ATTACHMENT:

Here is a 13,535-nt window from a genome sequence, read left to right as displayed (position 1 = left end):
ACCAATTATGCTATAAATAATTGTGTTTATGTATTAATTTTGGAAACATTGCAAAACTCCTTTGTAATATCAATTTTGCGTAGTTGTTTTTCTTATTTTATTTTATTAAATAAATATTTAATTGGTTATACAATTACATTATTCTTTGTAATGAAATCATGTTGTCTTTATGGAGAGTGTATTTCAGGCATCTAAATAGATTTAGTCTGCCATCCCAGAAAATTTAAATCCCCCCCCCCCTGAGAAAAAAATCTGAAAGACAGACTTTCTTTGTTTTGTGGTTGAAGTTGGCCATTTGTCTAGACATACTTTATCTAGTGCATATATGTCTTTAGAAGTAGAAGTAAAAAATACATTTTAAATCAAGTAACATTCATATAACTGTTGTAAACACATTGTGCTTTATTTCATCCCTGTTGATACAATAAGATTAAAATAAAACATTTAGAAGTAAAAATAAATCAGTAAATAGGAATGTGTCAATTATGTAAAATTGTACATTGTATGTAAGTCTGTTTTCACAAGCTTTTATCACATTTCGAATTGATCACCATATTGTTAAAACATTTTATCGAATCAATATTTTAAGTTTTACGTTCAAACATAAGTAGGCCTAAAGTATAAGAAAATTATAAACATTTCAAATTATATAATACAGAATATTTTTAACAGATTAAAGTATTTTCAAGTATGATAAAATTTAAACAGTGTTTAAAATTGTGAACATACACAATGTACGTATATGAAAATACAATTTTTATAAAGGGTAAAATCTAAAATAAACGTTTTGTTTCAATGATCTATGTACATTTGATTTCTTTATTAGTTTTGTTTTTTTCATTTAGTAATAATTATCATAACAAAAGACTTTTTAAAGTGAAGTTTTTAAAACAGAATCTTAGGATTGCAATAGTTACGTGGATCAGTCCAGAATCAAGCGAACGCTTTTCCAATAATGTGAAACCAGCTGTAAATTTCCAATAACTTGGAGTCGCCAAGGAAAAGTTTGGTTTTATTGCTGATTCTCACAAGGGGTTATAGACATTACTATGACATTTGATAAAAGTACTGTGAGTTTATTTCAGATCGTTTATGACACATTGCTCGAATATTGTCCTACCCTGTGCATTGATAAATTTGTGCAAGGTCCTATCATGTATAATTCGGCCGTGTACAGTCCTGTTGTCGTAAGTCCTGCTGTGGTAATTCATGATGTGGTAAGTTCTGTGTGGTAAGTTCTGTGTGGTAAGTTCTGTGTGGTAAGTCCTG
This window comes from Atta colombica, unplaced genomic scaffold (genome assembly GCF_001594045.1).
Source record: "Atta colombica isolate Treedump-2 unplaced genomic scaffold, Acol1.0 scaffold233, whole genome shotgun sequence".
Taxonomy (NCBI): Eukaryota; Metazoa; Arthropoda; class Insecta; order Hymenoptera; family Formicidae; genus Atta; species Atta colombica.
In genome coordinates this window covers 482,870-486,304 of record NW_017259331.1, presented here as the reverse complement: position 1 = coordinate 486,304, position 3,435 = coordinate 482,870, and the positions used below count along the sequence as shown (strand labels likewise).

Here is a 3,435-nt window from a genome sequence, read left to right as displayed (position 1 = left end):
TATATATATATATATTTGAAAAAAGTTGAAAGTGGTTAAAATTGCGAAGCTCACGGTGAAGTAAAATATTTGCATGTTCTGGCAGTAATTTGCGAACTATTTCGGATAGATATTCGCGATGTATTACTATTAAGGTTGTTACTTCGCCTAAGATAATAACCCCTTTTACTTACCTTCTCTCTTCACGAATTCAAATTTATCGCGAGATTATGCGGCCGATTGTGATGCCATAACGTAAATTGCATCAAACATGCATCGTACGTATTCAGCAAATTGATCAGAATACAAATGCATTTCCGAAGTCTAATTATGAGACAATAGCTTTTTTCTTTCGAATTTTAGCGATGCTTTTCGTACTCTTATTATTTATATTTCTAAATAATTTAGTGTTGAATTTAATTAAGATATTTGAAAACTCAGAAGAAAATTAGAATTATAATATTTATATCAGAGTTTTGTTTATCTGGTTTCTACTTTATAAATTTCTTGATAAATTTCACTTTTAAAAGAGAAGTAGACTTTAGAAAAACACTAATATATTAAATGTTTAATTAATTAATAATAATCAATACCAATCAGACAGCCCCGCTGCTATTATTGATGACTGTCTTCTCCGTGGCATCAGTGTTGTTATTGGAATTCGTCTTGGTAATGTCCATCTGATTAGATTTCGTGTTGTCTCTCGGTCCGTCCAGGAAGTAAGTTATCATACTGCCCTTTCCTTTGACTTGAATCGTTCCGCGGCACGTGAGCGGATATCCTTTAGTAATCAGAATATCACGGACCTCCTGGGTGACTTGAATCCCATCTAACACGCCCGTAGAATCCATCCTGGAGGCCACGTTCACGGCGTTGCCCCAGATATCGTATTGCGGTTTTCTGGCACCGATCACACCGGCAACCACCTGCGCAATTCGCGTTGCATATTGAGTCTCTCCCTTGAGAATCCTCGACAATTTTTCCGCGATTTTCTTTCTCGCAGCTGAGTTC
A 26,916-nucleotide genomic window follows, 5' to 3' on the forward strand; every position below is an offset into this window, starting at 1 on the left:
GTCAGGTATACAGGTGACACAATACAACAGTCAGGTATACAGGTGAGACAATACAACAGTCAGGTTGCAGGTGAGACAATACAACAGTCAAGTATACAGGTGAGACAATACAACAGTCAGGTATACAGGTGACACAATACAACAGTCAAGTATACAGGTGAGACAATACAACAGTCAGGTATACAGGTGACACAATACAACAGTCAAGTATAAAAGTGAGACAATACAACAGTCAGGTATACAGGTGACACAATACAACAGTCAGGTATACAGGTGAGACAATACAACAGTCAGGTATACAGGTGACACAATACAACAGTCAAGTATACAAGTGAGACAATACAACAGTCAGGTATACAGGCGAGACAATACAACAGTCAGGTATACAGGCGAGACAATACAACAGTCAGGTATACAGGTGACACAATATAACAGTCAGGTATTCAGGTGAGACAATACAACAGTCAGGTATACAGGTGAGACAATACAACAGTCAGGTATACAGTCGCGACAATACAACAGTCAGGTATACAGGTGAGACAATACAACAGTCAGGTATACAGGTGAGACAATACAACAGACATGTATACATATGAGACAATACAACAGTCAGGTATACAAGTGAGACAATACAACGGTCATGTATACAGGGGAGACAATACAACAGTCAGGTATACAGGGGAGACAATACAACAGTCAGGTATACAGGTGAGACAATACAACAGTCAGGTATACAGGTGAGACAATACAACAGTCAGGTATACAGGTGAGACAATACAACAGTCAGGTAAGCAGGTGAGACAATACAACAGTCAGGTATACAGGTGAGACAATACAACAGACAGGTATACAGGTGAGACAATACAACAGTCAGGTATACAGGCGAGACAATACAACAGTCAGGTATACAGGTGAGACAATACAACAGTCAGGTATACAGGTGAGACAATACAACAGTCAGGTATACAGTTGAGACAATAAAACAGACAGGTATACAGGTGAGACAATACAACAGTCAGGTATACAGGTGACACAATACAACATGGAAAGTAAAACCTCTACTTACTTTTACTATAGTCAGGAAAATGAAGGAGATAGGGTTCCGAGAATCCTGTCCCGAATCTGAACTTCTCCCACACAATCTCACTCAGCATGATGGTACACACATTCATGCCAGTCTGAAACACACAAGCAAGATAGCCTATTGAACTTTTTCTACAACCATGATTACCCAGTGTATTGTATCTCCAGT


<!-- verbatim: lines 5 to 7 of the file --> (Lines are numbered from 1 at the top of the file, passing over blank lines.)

Taxonomy (NCBI): Eukaryota; Metazoa; Arthropoda; class Insecta; order Hymenoptera; family Formicidae; genus Atta; species Atta colombica.
In genome coordinates this window covers 482,870-486,304 of record NW_017259331.1, presented here as the reverse complement: position 1 = coordinate 486,304, position 3,435 = coordinate 482,870, and the positions used below count along the sequence as shown (strand labels likewise).

Here is a 3,435-nt window from a genome sequence, read left to right as displayed (position 1 = left end):